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LIB

Joseph Philippe Baby Casgrain

Liberal

Mr. CASGRAIN (Translation):

Hear, hear! Thanks!

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LIB

Joseph-Arthur Denis

Liberal

Mr. DENIS (Translation):

We trust, that in the present case, the government will not make the same mistake. I could mention other cases, such, for instance as the appointment of the tariff commissioners: I refer to the appointment of an ex-member Mr. Campbell, who always sided, with the government. Perhaps he also helped in the campaign funds, which are supposed to be furnished by the leader of the government. This appointment was certainly not an impartial one, but was intended to safeguard the government's interests.

As I pointed out a moment ago, the only improvement which can be derived from this bill will come from the decrease in the number of the directors of our railways. On the other hand, the powers granted to these trustees are too broad, and exclusive; these powers entirely supersede the responsibility of the hon. Minister of Railways and Canals. I think the hon. minister must retain this responsibility and keep under his immediate authority this commission in order to be able to give a full account of it to the house and thereby be approved or censored.

It is time, sir, that governments, and more so this government should not divest themselves of the responsibilities inherent to selfgovernment. The time has come to vindicate the rights of governments and parliament, the people demand it and wish to judge, finally, of the acts of their legislators, with full knowledge of the facts. That is why, sir, I disapprove of granting such wide powers to this board of trustees, because, in so doing, the hon. Minister of Railways divests himself of his responsibility and duties in favour of a so-called superman who, with his associates, will assume all responsibilities.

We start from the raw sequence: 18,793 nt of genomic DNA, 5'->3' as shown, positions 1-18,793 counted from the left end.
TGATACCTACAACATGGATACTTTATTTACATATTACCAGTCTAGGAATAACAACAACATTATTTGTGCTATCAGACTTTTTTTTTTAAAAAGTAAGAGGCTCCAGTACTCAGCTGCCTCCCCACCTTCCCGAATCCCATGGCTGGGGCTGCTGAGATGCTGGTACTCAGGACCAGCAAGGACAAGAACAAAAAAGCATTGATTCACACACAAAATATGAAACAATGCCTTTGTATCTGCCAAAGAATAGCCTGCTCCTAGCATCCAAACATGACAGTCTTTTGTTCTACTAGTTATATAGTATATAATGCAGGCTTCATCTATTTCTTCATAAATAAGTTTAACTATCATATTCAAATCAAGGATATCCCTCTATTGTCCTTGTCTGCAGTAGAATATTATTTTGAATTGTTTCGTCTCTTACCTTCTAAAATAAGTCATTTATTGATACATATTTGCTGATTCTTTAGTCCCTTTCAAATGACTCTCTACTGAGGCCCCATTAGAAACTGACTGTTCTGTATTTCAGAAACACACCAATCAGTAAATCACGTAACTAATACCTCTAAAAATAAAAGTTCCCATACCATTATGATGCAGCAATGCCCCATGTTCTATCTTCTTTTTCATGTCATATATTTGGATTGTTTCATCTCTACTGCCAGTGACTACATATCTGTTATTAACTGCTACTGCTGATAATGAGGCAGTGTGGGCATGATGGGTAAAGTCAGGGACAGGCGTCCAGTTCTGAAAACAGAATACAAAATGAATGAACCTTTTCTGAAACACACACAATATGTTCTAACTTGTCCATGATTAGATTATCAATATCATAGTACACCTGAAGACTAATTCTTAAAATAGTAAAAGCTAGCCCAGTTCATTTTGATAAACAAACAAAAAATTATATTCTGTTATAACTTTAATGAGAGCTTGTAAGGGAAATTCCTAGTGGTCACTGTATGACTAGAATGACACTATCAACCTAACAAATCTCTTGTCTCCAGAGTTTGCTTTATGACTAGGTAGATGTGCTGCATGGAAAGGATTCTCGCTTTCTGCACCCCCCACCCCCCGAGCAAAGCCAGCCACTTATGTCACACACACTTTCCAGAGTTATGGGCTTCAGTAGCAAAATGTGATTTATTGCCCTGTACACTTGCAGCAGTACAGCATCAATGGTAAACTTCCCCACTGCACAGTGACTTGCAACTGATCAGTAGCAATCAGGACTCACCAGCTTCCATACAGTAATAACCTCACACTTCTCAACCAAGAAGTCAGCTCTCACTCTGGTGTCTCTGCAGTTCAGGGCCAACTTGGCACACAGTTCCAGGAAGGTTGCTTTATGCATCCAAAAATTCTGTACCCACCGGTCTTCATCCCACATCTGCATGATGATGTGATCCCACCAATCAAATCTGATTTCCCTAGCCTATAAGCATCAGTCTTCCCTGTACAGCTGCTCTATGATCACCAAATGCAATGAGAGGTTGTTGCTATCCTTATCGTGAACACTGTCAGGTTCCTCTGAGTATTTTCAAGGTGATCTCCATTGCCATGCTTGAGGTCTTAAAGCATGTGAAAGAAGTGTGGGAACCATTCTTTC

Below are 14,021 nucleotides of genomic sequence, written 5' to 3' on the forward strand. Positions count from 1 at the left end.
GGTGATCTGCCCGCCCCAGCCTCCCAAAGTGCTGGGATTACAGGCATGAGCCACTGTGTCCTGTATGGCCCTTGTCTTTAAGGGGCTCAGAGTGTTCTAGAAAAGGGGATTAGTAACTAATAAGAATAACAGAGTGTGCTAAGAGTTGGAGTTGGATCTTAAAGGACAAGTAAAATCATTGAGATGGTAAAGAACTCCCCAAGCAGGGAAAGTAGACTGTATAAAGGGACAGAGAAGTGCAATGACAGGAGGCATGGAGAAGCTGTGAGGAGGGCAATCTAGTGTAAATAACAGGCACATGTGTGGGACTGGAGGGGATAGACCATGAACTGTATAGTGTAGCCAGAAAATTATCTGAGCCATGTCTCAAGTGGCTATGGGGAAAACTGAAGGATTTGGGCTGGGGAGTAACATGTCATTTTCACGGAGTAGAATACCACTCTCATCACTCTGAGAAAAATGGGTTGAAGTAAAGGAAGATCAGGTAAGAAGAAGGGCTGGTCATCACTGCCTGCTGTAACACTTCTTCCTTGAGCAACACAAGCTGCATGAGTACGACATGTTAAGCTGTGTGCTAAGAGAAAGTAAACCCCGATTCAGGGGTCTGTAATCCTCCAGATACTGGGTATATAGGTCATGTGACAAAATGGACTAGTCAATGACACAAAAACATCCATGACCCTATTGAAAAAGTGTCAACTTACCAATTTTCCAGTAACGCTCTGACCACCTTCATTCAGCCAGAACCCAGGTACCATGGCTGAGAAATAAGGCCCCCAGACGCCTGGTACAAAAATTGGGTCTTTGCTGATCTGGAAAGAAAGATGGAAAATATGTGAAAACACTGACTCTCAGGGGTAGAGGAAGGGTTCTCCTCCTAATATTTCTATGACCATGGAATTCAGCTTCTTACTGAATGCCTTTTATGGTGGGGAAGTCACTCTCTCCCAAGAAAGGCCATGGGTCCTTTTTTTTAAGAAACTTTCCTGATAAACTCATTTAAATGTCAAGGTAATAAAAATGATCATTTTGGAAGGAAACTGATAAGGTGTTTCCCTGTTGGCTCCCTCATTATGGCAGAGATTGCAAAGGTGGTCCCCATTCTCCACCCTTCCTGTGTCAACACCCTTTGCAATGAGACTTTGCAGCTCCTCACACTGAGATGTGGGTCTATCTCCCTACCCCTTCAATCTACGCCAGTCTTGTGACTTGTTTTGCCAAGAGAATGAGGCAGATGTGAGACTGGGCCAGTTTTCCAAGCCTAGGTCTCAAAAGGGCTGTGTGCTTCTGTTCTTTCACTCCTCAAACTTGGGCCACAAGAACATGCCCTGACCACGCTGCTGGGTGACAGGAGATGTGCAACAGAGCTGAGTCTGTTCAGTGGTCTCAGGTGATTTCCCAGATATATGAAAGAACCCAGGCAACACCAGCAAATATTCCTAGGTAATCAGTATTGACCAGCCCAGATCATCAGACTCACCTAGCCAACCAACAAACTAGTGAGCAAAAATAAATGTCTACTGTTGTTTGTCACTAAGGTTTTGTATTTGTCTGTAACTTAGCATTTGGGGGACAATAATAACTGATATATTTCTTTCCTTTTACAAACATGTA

Part II of the bill refers to the cooperation which should exist between our two railways. It should have existed long ago. If there are people responsible for such conditions, they are here in the house. All governments, past and present, must shoulder their share of this responsibility. Railways applied to us for branch lines and built them with the approval of the majority of this house. To-day, by this bill, the cooperation of our two railways is sought. But why not also include the co-operation of the government. I think that such co-operation would be necessary for the success of the present management. On the other hand, can the government in all fairness force the Canadian Pacific Railway, a private concern, to co-operate with the management of the Canadian National, fully knowing that this cooperation is not in the interest of its share-

C.N.R.-C.P.R. Bill-Mr. Jean

holders? Such co-operation should be left to the discretion of the Canadian Pacific Railway itself, and not forced upon it. I am quite certain that the latter, both in the interest and development of this country, would deem it a duty to co-operate as experience has taught us that unrestricted competition brings disastrous results.

I think, sir, with reference to Part III, which deals with the arbitral tribunal, that the government could dispense with this board by granting broader powers to the railway commission, of which the Minister of Railways might form part.